In the first gallery, three different loops are playing over three doughnut-shaped loudspeakers. Each loudspeaker generates a field of sound whose intensity increases the closer you get. Overlapping sounds reverberate between the loudspeakers and between the galleries. Directional loudspeakers in gallery 2 fill the space with another two loops while in the following room one encounters a more intimate atmosphere. Four loops in gallery 4 and one in the final room of the Kunsthalle both open up and close the circuit. The exhibition is not conceived like a record album that runs from beginning to end. Each of the rooms and each of the loops may be the beginning or the end of Weinberger’s work. It is the visitors of the show who determine how long they linger in a room, with a loop, or at a certain position between two or several loops. Hence, the visitors mix personal tracks and create a Weinberger work of their own. The loops are always composed in one timbre, in which major and minor keys harmonize. The basic form of each harmony develops into a body of sound and introduces the next harmony. This conveys a sense of calm underlying the overall composition or of an ingenuous interplay of different elements. The crux of the matter is not so much the development of a danceable beat like for example in electronic music. Instead, the various samples of presets including drum kits, percussion, basses, grand pianos, synths and strings, revolve around the idea of a universal composition.

Hannah Weinberger composes with the aid of programs that are available to many of her peers. When You Leave, Walk Out Backwards, So I’ll Think You’re Walking In does not incorporate any live music or vocals. Instead, the artist appropriates those elements supplied by audio programs whose recombination is left to the user. Appropriation, recombination and repetition are hence essential features of this work. They underpin not only Weinberger’s practice per se but also the listeners’ perceptions, for they necessarily experience the work as a permanent re-mix. As far as musical genres are concerned, When You Leave, Walk Out Backwards, So I’ll Think You’re Walking In can perhaps, best be described as ambient, which is to say, as a style of electronic music dominated by soft and drawn-out sounds. Minimalist beats interspersed with world music clips can be heard alongside other variations that run in a constant 4/4 cadence at a rate of 80–140 bpm (beats per minute).

What remains at the end of the exhibition visit is augured in a poetic and melancholic manner by the title: When You Leave, Walk Out Backwards, So I’ll Think You’re Walking In. Each exhibition visitor is enveloped by the work, and walks away immersed in his or her own personal impressions. Musical elements such as playback, repetitions and overlaps play with perception. The limits of the exhibition space – that Hannah Weinberger merely uses as a minimal backdrop to sound – are thus transcended. The music of the exhibition is subconsciously retained and remains tangible in viewers’ bodies after they left.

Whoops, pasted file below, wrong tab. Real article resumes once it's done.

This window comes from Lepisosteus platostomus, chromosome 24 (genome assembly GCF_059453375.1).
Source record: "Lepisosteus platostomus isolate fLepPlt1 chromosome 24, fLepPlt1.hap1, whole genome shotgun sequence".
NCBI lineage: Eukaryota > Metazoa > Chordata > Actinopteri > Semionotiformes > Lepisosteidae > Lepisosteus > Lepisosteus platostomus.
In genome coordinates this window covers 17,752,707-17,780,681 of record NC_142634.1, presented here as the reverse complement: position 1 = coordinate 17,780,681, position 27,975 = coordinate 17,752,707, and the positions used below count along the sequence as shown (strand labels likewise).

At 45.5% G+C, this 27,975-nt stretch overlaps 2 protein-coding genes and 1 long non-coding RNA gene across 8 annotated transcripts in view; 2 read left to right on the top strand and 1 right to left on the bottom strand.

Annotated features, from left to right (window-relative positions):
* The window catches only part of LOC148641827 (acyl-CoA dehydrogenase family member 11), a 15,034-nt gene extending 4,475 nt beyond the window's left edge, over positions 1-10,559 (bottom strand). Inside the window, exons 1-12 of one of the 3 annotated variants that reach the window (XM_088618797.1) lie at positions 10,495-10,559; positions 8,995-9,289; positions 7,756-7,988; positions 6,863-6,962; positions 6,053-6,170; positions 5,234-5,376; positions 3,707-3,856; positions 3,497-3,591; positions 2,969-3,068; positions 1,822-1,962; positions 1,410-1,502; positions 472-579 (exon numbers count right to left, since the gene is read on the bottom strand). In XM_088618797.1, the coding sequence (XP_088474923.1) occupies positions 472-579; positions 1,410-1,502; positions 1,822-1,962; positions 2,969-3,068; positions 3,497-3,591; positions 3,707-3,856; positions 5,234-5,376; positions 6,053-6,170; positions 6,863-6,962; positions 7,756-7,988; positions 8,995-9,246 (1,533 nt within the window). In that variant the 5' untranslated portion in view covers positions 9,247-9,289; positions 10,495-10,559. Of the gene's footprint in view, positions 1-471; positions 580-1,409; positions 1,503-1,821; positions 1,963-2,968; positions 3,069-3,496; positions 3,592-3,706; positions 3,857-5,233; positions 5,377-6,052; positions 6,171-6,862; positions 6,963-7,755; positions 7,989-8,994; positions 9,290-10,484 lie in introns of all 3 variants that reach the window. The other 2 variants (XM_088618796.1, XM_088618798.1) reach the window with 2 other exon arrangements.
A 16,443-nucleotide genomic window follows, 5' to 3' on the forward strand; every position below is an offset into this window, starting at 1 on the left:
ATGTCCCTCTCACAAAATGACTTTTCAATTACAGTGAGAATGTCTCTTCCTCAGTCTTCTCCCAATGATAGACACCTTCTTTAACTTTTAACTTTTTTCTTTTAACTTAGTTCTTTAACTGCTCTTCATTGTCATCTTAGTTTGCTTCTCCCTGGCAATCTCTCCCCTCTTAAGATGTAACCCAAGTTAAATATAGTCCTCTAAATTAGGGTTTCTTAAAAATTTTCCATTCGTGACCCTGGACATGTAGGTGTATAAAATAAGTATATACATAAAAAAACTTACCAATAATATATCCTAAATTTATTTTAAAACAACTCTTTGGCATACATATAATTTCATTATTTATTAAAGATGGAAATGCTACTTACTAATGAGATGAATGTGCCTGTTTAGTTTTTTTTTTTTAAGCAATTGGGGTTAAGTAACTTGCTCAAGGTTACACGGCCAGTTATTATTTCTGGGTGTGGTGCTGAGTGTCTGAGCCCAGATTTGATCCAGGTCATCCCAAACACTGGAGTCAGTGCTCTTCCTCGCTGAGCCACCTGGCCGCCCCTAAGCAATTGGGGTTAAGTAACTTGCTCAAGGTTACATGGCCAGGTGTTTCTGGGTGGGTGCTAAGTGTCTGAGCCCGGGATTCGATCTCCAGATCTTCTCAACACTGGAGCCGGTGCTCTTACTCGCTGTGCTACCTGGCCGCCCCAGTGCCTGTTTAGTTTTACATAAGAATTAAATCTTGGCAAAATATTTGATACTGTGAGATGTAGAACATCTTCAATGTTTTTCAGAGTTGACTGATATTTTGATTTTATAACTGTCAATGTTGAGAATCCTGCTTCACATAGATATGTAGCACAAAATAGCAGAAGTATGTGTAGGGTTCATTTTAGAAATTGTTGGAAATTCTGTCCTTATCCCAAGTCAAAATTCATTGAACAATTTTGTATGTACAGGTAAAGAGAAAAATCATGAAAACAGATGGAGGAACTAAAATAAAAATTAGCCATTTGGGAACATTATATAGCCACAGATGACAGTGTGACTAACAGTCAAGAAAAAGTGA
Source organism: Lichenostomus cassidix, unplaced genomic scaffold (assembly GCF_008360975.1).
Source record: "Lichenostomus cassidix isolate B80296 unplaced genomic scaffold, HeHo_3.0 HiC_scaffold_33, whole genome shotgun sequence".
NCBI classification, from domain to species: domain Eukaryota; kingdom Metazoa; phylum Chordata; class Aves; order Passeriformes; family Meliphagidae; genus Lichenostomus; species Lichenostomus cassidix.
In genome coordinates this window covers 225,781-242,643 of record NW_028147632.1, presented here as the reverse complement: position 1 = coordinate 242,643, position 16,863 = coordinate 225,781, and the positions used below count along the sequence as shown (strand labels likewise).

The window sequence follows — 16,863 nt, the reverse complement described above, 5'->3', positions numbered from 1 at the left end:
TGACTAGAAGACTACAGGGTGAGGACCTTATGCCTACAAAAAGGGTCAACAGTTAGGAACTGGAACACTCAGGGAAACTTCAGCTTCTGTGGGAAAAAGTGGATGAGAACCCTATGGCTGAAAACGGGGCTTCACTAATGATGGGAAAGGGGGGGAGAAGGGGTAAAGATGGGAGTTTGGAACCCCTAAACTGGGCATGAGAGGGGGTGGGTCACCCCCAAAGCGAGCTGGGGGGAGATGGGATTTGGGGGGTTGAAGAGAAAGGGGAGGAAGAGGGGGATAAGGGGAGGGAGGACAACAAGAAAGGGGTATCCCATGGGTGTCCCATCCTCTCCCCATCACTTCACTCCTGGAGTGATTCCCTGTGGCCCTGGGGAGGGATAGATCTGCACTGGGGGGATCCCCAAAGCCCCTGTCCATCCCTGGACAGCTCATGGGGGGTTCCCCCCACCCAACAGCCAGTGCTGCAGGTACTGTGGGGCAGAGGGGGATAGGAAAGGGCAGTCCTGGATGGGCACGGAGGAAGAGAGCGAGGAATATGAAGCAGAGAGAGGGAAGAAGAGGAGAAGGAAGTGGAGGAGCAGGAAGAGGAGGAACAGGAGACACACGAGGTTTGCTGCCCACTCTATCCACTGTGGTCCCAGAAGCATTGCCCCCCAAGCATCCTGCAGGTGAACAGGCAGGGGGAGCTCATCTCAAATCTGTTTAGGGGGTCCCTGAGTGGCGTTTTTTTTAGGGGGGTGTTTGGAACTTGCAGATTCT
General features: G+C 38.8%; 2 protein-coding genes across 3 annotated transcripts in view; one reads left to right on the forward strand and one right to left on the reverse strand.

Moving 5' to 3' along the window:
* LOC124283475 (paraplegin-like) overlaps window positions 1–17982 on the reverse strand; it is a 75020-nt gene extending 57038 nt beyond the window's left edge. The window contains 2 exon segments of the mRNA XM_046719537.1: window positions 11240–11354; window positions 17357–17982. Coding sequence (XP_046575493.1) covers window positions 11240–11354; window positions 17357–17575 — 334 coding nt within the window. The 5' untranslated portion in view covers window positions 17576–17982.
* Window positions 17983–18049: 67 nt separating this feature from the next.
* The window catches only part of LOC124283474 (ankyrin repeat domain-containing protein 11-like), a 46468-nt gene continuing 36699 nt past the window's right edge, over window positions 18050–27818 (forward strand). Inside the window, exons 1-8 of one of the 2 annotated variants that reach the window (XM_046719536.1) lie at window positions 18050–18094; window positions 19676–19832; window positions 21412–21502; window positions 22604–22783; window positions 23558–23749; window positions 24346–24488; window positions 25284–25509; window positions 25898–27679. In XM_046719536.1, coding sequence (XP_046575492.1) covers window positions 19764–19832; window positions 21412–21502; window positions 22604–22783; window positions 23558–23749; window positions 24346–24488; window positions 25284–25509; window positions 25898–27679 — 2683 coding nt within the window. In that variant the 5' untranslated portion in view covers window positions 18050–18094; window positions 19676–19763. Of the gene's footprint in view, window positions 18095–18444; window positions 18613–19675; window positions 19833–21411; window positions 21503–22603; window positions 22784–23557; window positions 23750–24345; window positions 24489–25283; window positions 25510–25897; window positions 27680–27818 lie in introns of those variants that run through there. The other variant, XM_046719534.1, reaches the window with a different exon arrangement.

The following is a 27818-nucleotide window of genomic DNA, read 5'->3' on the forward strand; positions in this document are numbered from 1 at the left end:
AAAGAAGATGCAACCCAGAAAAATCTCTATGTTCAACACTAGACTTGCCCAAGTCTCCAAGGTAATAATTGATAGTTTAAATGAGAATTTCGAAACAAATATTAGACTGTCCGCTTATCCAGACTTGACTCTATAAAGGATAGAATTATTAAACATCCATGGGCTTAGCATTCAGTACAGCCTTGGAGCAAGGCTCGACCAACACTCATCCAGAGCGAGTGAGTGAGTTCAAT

The exhibition is generously supported by george foundation.

Hannah Weinberger (*1988 Filderstadt/D) lives and works in Basel and Zurich/CH. Weinberger studied Media Arts from 2007 to 2010 at the Zurich University of the Arts where she received her BFA in 2010. She is currently finishing her MFA at the Zurich University of the Arts. In 2010 Weinberger received the travel award from the Kunsthalle Basel, awarded in the course of Regionale ’11. Hannah Weinberger is one of the founding members of the project space Elaine Mgk together with Tenzing Barshee, Nikola Dietrich and Scott Cameron Weaver in the courtyard of Museum für Gegenwartskunst Basel.

Group exhibitions (selection): Inside/Outside: Dressing the Monument Opening Reception, Lynden Sculpture Park, Milwaukee (2011); Group Affinity, Kunstverein Munich (2011); Corso Multisala, Kunsthal Charlottenborg, Copenhagen (2011); Magical & Poetical Structures, Alte Fabrik, Rapperswil (2011); The Village Cry, Kunsthalle Basel (2010); SLIP SNIP TRIP, Karma International, Zurich (2010); Of Objects, Fields, and Mirrors, Kunsthaus Glarus (2010); Bridges & Tunnels, curated by New Jerseyy, Hard Hat, Geneva (2009); FILE RIO, Oi Futuro Cultural Center, Rio de Janeiro (2009); The World Is Our Culture, ZHdK, Zurich (2008); Shift (Electronic Arts) Festival, Basel (2008); FILE – Electronic Language International Festival, Sao Paulo (2008). Performances (selection): Forming-Storming-Norming-Performing, Kunstverein Munich (2011); Kunsthal Charlottenborg, Copenhagen (2011); PASSAGE(S),Theatre de L‘Usine, Geneva (2011); Jam Session, Museumsnacht, Kunsthalle Basel (2011); Regionales Konzert, The Village Cry, Kunsthalle Basel (2010); Transdisziplinäres Konzert, ZHdK, Zurich(2010); Interdisziplinäres Konzert, ZHdK, Zurich (2009).

January 11 2012

VernissageTV Classics (r3): Jasper Johns: An Allegory of Painting at Kunstmuseum Basel (2007)